July 9, 2007

Talking the Talk

Is the biopic over? Talk to Me's Don Cheadle on life, liberties and pursuing a hero

By S.T. VanAirsdale

On the air: Don Cheadle as DJ Ralph Waldo "Petey" Greene, the subject of the new film Talk to Me (Photo: Focus Features)

Don Cheadle shrugged. "Obviously any time you do a movie that's based on a real character over a series of years, things..." said the actor, who portrays the incendiary Washington, D.C., folk-hero DJ Ralph Waldo "Petey" Greene in the new film Talk to Me (opening Friday in New York). He indulged the briefest of pauses, shrugged again.

Rationalizing biopics will do that to a man.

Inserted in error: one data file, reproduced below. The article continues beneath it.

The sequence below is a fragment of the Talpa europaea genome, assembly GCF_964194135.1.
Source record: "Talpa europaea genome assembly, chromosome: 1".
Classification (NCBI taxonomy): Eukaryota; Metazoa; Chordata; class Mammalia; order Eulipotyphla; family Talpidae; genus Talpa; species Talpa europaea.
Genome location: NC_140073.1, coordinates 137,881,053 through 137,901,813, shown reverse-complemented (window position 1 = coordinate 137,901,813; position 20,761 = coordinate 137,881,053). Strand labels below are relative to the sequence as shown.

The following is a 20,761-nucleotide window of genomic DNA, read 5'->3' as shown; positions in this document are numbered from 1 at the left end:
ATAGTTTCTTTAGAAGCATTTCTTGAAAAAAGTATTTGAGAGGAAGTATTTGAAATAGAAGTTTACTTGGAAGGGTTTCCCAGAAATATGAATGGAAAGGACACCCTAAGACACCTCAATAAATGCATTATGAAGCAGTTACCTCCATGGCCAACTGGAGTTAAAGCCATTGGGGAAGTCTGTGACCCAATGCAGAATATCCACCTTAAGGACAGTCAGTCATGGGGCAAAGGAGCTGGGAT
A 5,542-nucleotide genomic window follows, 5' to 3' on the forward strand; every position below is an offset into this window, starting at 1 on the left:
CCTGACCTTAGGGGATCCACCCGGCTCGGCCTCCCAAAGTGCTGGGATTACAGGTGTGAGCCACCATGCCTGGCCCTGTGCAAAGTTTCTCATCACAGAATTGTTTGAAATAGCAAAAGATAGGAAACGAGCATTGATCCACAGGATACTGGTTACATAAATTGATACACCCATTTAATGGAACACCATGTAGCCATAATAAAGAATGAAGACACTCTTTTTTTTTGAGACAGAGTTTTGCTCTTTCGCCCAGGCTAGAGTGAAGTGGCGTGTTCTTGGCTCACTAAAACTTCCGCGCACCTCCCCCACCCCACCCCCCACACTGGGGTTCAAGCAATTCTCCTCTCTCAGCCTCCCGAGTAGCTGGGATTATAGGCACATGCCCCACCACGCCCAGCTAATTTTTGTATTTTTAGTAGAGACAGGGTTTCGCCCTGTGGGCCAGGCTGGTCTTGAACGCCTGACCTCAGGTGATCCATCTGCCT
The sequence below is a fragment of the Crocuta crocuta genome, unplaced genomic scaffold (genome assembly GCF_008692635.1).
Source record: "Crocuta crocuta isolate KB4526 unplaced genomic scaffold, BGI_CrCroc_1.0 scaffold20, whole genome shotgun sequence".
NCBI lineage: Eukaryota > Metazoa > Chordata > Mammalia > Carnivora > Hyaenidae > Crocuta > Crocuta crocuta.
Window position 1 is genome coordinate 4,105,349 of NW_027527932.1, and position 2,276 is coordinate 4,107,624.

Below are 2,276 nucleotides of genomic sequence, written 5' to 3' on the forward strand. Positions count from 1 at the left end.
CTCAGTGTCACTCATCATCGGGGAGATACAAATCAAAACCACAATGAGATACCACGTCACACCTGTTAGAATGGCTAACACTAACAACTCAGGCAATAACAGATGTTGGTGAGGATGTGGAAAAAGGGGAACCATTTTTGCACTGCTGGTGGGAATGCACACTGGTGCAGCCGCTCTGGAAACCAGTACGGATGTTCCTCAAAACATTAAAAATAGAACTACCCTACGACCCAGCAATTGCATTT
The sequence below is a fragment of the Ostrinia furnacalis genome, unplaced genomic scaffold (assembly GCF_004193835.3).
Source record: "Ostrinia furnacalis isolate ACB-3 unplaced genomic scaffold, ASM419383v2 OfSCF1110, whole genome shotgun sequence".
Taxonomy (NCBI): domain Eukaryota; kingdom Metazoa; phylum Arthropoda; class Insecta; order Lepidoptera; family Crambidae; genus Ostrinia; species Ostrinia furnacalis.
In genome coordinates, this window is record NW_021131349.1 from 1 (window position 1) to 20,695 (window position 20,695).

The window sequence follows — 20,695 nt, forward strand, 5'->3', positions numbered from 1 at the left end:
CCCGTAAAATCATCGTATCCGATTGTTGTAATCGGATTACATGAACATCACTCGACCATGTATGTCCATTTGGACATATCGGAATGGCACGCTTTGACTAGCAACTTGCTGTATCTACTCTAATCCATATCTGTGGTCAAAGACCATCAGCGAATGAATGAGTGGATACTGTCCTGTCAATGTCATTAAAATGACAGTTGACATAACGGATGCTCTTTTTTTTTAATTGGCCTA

"You're trying to compress it into 90 minutes," Cheadle continued, enlightening The Reeler on how Greene's real-life, last-minute Tonight Show cancellation evolved for the movies into an on-air meltdown live from New York. "There are going to be truncations, there are going to be elisions. Things are going to be put together or omitted. You're just trying to keep the spirit of the film alive. And though that exact scene didn't happen on the Johnny Carson show, that scene did happen backstage. It did happen in the wings of the show. They actually did get into a fistfight, and they did both get arrested. All of that's actually true. But it's what you come up against when you come up against true events -- real events that happen historically. There's always going to a version of what it is when you do it as a film. That's just the nature of the beast."